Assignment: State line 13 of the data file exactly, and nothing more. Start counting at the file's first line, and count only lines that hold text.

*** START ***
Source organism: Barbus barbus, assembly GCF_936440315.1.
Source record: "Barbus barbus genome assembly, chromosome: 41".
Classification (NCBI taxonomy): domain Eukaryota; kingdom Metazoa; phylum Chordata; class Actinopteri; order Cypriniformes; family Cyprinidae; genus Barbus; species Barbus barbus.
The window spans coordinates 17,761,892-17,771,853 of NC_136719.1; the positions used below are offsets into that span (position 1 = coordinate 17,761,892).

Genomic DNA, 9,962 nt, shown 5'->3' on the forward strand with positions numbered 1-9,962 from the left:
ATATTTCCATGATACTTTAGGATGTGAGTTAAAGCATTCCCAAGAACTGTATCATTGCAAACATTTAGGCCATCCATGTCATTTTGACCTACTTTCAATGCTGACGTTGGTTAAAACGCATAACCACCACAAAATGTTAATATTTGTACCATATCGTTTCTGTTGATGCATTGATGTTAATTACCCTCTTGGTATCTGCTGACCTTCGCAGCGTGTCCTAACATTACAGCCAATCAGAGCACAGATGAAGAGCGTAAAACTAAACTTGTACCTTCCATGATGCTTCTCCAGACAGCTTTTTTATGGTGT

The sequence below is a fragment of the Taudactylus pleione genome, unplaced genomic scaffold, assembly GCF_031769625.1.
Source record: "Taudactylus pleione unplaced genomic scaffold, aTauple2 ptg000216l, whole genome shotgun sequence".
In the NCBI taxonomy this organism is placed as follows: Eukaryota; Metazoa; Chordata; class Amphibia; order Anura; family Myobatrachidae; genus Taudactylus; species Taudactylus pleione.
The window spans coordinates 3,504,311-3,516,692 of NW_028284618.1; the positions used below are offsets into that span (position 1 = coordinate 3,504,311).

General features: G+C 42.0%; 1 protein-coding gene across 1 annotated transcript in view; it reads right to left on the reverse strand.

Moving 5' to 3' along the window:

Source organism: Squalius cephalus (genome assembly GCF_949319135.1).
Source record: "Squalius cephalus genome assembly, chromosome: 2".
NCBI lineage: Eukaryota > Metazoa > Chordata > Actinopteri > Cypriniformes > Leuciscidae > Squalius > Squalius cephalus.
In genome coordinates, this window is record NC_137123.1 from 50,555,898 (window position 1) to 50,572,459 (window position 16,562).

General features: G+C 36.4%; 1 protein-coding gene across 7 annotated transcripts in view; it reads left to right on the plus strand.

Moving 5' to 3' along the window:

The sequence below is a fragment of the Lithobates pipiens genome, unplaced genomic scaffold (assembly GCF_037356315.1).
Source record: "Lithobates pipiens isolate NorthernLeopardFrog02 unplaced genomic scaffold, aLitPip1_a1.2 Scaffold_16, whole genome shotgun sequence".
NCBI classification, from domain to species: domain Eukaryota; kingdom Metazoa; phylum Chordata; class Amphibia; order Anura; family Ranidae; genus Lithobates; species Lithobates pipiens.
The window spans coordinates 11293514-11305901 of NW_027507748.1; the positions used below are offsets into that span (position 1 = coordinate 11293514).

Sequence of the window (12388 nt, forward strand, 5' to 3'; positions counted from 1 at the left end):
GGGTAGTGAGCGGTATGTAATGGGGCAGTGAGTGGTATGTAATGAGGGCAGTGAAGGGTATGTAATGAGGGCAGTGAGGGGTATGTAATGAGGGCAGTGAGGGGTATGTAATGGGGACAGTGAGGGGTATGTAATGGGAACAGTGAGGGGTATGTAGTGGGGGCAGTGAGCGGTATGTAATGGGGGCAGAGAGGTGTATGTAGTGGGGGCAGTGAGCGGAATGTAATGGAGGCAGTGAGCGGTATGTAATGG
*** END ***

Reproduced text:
Source organism: Squalius cephalus (genome assembly GCF_949319135.1).